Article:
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North Carolina GOP Is Using An Anti-Sharia Bill To Sneak Through Extreme Abortion Restrictions


Right-wingers go for a twofer:

North Carolina GOP Is Using An Anti-Sharia Bill To Sneak Through Extreme Abortion Restrictions

By Tara Culp-Ressler on Jul 3, 2013 at 9:05 am (Think Progress)

The North Carolina legislature is advancing a package of stringent abortion restrictions that appeared in the Senate this week without any public notice. The anti-abortion measures popped up on Tuesday night, tacked onto a controversial measure to ban Sharia law, and caught women’s health advocates completely off-guard.

House Bill 695, which would prohibit the recognition of Sharia law in family courts — an increasingly popular conservative tactic that essentially serves to demonize the Islamic faith — was slated for consideration in a Senate committee on Tuesday. As soon as that committee convened, it quickly approved several abortion-related amendments to the legislation. HB 695 now combines several different anti-abortion measures that were in different stages in the legislature into one omnibus measure.

The new amendments would prevent insurance plans on Obamacare’s health marketplaces from covering abortion services, ban “sex-selective” abortions, impose unnecessary restrictions on doctors administering the abortion pill to women, and require the state’s abortion clinics to adhere to complicated new regulations that would likely force most of them to close. A similar package of abortion restrictions has inspired weeks of protest in Texas, where thousands of reproductive rights activists have been rallying at the state capitol.

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  • Tanveer Khan

    Ah yes ofcourse. I have fallen victim to generalizing once again. I really should’ve been more responsible seeing as I have also also seen islamophobes admitting to being unfair. Thanks for reminding me Emir JSB. Sometimes I need a little poke. xD

  • Just_Stopping_By

    Maybe, maybe not. If you want to disabuse them of their errors, it helps to understand their thinking and find those that may be subject to reason, even if that is only a small subset of them.

    For example, I have acquaintances who have said things like: not all Muslims are bad, just those who support sharia / terrorism / the Palestinians. In those cases, it can sometimes be productive to point out a few things. First, are they being selective by imposing some litmus test on Muslims that they don’t impose on everyone else? Second, are they are making assumptions and assuming too narrow a focus?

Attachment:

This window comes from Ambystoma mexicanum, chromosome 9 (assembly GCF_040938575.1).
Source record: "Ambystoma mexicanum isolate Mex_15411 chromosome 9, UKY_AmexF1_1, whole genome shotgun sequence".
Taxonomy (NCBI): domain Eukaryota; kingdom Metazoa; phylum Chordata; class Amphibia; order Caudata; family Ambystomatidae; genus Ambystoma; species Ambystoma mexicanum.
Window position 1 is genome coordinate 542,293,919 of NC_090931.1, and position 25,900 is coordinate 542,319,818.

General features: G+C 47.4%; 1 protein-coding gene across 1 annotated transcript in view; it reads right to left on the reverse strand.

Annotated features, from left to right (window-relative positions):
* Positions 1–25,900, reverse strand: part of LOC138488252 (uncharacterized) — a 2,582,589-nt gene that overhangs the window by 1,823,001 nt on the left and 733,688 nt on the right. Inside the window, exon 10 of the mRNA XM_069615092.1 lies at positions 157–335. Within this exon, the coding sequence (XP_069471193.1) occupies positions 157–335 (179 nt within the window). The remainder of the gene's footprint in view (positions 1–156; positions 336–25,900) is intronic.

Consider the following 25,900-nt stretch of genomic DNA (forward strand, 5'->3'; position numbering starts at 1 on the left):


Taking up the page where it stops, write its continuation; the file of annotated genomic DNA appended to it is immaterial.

Sharia, for example, mandates charity; but, like any legal system, has rules that not everyone likes. I can say I support the U.S. Constitution, even if I don’t like every clause in it. With regard to terrorism, the narrow focus is assuming that that is somehow a tactic exclusively used by Muslims but not of many political groups, including Western governments. I am happy to say that everyone should be against terrorism, but I object to putting a special burden to denounce it on anyone just because of their religion or nationality. And with regard to Palestine, the underlying assumption in the statement is that support of Palestine means support of the worst acts of its government and supporters, a standard by which we could never support any country or people. I can proudly say that I support Palestine and I support Israel, meaning that I support the peaceful aspirations and activities of both and wish for the best for all of their citizens, even while condemning many actions of each.

    Now, maybe such logic will reach some Islamophobes, and maybe it will not. But, at least for those that are not completely loony, understanding them and taking their arguments seriously in an attempt to change their views may be worthwhile. I won’t say that it always works for me, but I have had some who at least admitted that on some issues they have been unfair or gone too far.

  • Tanveer Khan

    Beats me. I find it’s best not to reflect to deeply on the workings of the brain in islamophobes. xD

  • Yausari

    Exactly. what muslims decide is for muslims only. And sharia law wasn’t enforce to them. So what the big deal?

  • Tanveer Khan

    I think most muslims are against abortion (for non medical reasons) anyway.

  • Yausari

    Never heard any Muslim women protesting against anti-abortion. So what’s with the “I decide, she decide, we decide” coz in reality it’s “they decide (for us)”

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  • mindy1

    Abortion and Sharia, god forbid those legislators focus on USEFUL things :/

  • jacobin777 website has this news as well. The comments by practically everyone there are calling these Repulicans “hypocrites, bigots, and “American Taliban””. I am glad people are calling it for what it is. Gives me hope..:-)

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